[¶9] We review a district court's evidentiary rulings for an abuse of discretion. Wal-Mart Stores, Inc. v. Crossgrove, 276 P.3d 562, 2012 CO 31, ¶ 7; Mullins v. Med. Lien Mgmt., Inc., 2013 COA 134, ¶ 35. " A trial court has considerable discretion in ruling upon the admissibility of evidence, and we will find an abuse of discretion only if its ruling is manifestly arbitrary, unreasonable, or unfair." Wark v. McClellan, 68 P.3d 574, 578 (Colo. App. 2003).

Page 1139

[¶10] We also review a district court's " decision to give a particular jury instruction for an abuse of discretion." Day v. Johnson, 255 P.3d 1064, 1067 (Colo. 2011); see Bedor v. Johnson, 292 P.3d 924, 2013 CO 4, ¶ 8.

[¶11] Mr. Leaf preserved the issues he raises on appeal. So if we determine that the court erred in admitting or excluding evidence or in refusing to give the jury the particular instruction at issue, we must reverse the judgment unless we determine that any such error was harmless. An error was harmless if it did not affect a party's substantial rights. C.R.C.P. 61; see CRE 103(a). " An error affects a substantial right only if 'it can be said with fair assurance that the error substantially influenced the outcome of the case or impaired the basic fairness of the trial itself.'" Bly v. Story, 241 P.3d 529, 535 (Colo. 2010) (quoting in part Banek v. Thomas, 733 P.2d 1171, 1178 (Colo. 1986)).

B. Analysis

[¶12] To prevail on a negligence claim, the plaintiff must prove (1) the existence of a legal duty of the defendant to the plaintiff; (2) breach of that duty; (3) injury and damages to the plaintiff; and (4) a sufficient causal connection between the defendant's breach and the plaintiff's damages. E.g., HealthONE v. Rodriguez ex rel. Rodriguez, 50 P.3d 879, 888 (Colo. 2002); Connes v. Molalla Transp. Sys., Inc., 831 P.2d 1316, 1320 (Colo. 1992). If a plaintiff fails to establish any one of these elements, any errors related to other elements are necessarily harmless because the plaintiff cannot prevail in any event. See, e.g., Schlesselman v. Gouge, 163 Colo. 312, 316, 431 P.2d 35, 37 (1967) (refusing to consider contentions of error related to damages where the jury returned a verdict in favor of the defendant on " the basic issue of liability" ); Vanderpool v. Loftness, 2012 COA 115, ¶ 31 (jury findings against the plaintiff on the issues of liability and causation rendered harmless any error related only to damages); Dunlap v. Long, 902 P.2d 446, 448-49 (Colo. App. 1995) (jury determination that the plaintiffs suffered no injury or damages rendered harmless any error related only to the defendant's liability).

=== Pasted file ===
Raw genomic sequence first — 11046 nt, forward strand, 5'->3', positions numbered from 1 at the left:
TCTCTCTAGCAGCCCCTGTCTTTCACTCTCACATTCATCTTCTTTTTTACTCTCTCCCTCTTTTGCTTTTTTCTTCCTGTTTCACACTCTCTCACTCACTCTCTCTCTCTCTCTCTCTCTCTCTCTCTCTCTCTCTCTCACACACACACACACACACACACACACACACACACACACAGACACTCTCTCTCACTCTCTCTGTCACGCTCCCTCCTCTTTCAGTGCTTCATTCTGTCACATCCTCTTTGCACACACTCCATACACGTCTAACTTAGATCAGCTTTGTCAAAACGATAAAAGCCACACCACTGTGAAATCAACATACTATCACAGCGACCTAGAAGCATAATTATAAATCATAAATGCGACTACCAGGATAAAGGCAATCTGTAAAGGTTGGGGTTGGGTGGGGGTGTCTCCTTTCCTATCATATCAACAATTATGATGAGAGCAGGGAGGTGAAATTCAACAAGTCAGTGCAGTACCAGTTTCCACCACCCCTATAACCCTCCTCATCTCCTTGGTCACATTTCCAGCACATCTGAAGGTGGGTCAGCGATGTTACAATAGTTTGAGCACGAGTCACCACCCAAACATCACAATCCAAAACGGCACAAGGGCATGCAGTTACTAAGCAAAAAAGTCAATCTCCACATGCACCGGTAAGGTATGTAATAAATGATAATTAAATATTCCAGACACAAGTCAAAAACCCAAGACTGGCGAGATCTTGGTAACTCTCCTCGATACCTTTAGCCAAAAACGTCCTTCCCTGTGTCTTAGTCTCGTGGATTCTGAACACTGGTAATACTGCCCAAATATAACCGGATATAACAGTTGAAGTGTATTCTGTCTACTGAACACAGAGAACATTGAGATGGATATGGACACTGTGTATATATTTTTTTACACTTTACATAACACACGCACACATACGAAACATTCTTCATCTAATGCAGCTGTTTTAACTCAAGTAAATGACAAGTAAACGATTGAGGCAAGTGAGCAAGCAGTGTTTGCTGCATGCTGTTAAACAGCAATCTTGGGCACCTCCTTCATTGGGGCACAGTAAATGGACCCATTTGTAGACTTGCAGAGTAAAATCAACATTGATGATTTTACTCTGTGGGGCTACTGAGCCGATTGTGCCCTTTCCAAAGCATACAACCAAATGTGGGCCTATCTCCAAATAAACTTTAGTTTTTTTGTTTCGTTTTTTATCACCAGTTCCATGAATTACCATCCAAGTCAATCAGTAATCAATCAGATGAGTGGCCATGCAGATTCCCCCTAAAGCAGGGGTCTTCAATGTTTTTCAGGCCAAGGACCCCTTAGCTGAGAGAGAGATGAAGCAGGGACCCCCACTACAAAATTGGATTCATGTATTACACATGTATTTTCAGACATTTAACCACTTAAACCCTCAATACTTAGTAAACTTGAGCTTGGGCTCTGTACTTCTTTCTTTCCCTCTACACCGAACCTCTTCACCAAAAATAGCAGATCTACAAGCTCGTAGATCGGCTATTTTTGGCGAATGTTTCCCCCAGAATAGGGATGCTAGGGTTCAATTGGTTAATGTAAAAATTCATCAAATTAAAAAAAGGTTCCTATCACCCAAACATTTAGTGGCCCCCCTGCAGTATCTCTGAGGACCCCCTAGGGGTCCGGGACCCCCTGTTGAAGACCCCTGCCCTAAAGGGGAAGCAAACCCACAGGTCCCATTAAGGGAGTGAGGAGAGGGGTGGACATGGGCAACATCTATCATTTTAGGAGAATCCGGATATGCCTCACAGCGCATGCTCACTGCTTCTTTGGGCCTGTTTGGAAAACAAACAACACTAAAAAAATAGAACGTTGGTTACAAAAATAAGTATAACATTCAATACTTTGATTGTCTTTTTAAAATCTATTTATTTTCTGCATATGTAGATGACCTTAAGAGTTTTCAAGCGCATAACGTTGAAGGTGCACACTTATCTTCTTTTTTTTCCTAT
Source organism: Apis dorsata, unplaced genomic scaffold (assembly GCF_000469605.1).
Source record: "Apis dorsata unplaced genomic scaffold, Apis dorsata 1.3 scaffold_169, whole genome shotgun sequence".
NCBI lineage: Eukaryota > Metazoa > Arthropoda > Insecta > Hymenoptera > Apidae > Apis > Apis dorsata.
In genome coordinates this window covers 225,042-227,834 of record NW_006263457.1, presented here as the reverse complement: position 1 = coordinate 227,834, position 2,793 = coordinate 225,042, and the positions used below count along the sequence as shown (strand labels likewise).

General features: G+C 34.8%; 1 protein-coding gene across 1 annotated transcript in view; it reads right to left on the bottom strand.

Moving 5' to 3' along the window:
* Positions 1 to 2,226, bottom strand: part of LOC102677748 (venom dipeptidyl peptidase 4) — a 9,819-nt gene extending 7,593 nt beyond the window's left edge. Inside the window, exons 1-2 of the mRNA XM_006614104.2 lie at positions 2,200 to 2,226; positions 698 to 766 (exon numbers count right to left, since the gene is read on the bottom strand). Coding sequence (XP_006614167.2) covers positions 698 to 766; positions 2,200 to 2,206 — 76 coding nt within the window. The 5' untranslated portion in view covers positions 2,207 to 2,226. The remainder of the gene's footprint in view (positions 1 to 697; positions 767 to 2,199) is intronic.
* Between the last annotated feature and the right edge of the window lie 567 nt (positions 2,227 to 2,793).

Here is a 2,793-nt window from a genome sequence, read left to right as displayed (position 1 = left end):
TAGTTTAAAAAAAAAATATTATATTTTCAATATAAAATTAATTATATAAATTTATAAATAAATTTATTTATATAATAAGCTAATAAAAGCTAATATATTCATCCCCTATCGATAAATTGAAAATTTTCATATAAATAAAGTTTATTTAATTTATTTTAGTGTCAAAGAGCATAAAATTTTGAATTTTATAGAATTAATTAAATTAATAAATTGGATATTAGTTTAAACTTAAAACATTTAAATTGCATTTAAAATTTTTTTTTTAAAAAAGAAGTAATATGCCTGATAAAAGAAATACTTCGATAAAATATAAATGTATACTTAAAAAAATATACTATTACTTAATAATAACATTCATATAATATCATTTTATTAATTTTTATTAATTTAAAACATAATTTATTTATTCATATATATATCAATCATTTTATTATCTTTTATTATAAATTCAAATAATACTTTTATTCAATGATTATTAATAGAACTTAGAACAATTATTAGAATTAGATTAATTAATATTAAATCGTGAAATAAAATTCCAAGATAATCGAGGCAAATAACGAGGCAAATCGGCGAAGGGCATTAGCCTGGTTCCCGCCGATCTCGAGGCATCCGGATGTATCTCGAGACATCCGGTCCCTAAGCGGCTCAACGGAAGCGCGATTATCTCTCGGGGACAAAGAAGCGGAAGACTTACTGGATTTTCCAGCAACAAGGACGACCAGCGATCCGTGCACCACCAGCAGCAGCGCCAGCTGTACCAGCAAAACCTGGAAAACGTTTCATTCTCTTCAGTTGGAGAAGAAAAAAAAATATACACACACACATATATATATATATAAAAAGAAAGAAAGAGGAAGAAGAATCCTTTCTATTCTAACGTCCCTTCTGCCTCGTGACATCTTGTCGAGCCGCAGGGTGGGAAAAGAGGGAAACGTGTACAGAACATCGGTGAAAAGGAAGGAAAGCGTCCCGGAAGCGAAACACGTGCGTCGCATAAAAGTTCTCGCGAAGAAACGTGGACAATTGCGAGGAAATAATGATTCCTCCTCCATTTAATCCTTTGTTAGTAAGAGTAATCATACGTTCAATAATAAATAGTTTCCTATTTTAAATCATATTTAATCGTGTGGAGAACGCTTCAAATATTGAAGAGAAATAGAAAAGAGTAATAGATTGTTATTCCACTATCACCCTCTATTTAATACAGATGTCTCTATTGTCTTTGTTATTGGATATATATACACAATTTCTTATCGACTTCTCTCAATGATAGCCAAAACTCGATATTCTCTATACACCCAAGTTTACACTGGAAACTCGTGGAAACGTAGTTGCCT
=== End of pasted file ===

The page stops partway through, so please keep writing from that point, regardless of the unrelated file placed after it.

[¶13] In this case, the jury returned a special verdict form, finding against Mr. Leaf on the elements of breach of duty, damages, and causation. (Mr. Beihoffer did not deny that he owed a legal duty to Mr. Leaf to be reasonably careful.) Thus, unless Mr. Leaf can show error relating to all three of those elements, reversal is not warranted.

[¶14] Mr. Leaf's first two contentions of error -- the exclusion of Mr. Beihoffer's guilty plea to DUI, and the rejection of Mr. Leaf's proposed jury instruction on DUI -- relate only to the element of breach of duty.[2] His third contention of error -- the exclusion of medical evidence -- relates only to the element of damages. But his final contention of error -- the admission of evidence that he failed to file income tax returns -- concerns an attack on his credibility generally, and therefore relates to all three elements. This is because Mr. Beihoffer's counsel introduced evidence of Mr. Leaf's failure to file tax returns to cast doubt on Mr. Leaf's truthfulness, and, under the facts of this ...